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Alzheimer's disease (AD) is the most common cause of progressive intellectual failure in aged humans. AD brains contain numerous amyloid plaques surrounded by dystrophic neurites, and show profound synaptic loss, neurofibrillary tangle formation and gliosis. The amyloid plaques are composed of amyloid beta-peptide (A beta), a 40-42-amino-acid fragment of(More)
The generation of acoustic communication signals is widespread across the animal kingdom, and males of many species, including Drosophilidae, produce patterned courtship songs to increase their chance of success with a female. For some animals, song structure can vary considerably from one rendition to the next; neural noise within pattern generating(More)
Optimal coding principles are implemented in many large sensory systems. They include the systematic transformation of external stimuli into a sparse and decorrelated neuronal representation, enabling a flexible readout of stimulus properties. Are these principles also applicable to size-constrained systems, which have to rely on a limited number of neurons(More)
Many animals produce pulse-like signals during acoustic communication. These signals exhibit structure on two time scales: they consist of trains of pulses that are often broadcast in packets—so called chirps. Temporal parameters of the pulse and of the chirp are decisive for female preference. Despite these signals being produced by animals from many(More)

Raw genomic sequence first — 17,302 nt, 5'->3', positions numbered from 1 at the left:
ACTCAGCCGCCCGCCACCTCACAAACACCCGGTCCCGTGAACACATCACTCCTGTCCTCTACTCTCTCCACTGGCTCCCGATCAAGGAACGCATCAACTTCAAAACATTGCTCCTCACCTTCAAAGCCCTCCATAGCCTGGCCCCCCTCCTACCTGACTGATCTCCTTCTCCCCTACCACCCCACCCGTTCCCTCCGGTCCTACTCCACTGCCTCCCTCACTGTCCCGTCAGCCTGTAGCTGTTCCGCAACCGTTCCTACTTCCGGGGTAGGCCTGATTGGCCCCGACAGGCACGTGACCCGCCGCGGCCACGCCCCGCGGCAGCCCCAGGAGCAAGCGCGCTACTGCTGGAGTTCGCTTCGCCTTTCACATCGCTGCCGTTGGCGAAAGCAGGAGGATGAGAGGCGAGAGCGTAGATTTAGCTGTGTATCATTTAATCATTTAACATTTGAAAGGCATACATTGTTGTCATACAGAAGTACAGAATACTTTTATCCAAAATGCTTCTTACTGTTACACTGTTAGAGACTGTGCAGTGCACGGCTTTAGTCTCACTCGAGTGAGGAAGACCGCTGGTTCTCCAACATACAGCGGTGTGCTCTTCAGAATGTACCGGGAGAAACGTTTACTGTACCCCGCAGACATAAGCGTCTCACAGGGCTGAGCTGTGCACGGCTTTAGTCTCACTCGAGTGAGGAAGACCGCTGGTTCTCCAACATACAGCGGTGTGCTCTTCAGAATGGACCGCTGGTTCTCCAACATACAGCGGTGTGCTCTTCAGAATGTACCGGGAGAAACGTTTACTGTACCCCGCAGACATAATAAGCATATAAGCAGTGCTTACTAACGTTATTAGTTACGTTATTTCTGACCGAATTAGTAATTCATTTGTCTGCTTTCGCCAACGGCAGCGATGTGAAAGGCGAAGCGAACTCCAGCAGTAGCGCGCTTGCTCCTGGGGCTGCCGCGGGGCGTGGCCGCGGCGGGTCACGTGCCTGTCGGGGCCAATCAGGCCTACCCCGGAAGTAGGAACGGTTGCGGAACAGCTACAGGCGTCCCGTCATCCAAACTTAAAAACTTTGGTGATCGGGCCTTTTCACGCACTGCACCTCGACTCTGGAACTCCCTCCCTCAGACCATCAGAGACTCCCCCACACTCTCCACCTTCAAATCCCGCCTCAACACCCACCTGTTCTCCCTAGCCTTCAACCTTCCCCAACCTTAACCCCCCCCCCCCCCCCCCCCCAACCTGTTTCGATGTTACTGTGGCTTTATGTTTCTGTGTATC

Traditionally, perceptual decision making is studied in trained animals and carefully controlled tasks. Here, we sought to elucidate the stimulus features and their combination underlying a naturalistic behavior--female decision making during acoustic courtship in grasshoppers. Using behavioral data, we developed a model in which stimulus features were(More)
The songs of many insects exhibit precise timing as the result of repetitive and stereotyped subunits on several time scales. As these signals encode the identity of a species, time and timing are important for the recognition system that analyzes these signals. Crickets are a prominent example as their songs are built from sound pulses that are broadcast(More)
The temporal pattern of amplitude modulations (AM) is often used to recognize acoustic objects. To identify objects reliably, intensity invariant representations have to be formed. We approached this problem within the auditory pathway of grasshoppers. We presented AM patterns modulated at different time scales and intensities. Metric space analysis of(More)
Many animal species, including insects, are capable of acoustic duetting, a complex social behavior in which males and females tightly control the rate and timing of their courtship song syllables relative to each other. The mechanisms underlying duetting remain largely unknown across model systems. Most studies of duetting focus exclusively on acoustic(More)
Sparse coding schemes are employed by many sensory systems and implement efficient coding principles. Yet, the computations yielding sparse representations are often only partly understood. The early auditory system of the grasshopper produces a temporally and population-sparse representation of natural communication signals. To reveal the computations(More)
When waterlogged over a period of 80 days plants of Eucalyptus robusta Sm. showed symptoms of leaf chlorosis, epinasty and premature abscission, reduction of stem elongation, stem hypertrophy and formation of adventitious shoots; chlorophyll content was reduced and soluble protein content of the upper leaves increased. Waterlogging doubled the rate of(More)